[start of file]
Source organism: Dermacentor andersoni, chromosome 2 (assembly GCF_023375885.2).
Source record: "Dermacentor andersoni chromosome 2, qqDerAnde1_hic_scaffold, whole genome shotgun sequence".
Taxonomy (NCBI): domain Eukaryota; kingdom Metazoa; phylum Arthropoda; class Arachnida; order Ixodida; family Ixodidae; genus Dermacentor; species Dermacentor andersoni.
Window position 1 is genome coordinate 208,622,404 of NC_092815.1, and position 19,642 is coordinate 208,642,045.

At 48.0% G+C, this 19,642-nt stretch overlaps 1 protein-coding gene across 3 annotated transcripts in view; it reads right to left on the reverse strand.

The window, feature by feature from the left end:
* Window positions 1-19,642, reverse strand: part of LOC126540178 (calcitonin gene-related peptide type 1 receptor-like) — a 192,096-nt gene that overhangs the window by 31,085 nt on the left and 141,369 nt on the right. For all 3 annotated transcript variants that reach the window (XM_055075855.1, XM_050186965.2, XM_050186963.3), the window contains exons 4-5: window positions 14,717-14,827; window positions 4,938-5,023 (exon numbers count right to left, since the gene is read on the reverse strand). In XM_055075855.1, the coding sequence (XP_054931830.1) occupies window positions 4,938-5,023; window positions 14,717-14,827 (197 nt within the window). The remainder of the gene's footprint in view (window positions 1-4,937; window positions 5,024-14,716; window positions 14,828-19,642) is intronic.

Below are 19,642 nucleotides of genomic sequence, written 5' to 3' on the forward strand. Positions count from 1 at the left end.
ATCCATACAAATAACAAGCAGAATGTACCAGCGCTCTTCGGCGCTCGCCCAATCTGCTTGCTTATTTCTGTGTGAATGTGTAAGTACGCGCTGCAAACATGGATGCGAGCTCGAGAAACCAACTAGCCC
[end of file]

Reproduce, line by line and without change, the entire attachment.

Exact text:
Source organism: Dermacentor andersoni, chromosome 2 (assembly GCF_023375885.2).
Source record: "Dermacentor andersoni chromosome 2, qqDerAnde1_hic_scaffold, whole genome shotgun sequence".
Taxonomy (NCBI): domain Eukaryota; kingdom Metazoa; phylum Arthropoda; class Arachnida; order Ixodida; family Ixodidae; genus Dermacentor; species Dermacentor andersoni.
Window position 1 is genome coordinate 208,622,404 of NC_092815.1, and position 19,642 is coordinate 208,642,045.

At 48.0% G+C, this 19,642-nt stretch overlaps 1 protein-coding gene across 3 annotated transcripts in view; it reads right to left on the reverse strand.

The window, feature by feature from the left end:
* Window positions 1-19,642, reverse strand: part of LOC126540178 (calcitonin gene-related peptide type 1 receptor-like) — a 192,096-nt gene that overhangs the window by 31,085 nt on the left and 141,369 nt on the right. For all 3 annotated transcript variants that reach the window (XM_055075855.1, XM_050186965.2, XM_050186963.3), the window contains exons 4-5: window positions 14,717-14,827; window positions 4,938-5,023 (exon numbers count right to left, since the gene is read on the reverse strand). In XM_055075855.1, the coding sequence (XP_054931830.1) occupies window positions 4,938-5,023; window positions 14,717-14,827 (197 nt within the window). The remainder of the gene's footprint in view (window positions 1-4,937; window positions 5,024-14,716; window positions 14,828-19,642) is intronic.

Below are 19,642 nucleotides of genomic sequence, written 5' to 3' on the forward strand. Positions count from 1 at the left end.
ATCCATACAAATAACAAGCAGAATGTACCAGCGCTCTTCGGCGCTCGCCCAATCTGCTTGCTTATTTCTGTGTGAATGTGTAAGTACGCGCTGCAAACATGGATGCGAGCTCGAGAAACCAACTAGCCC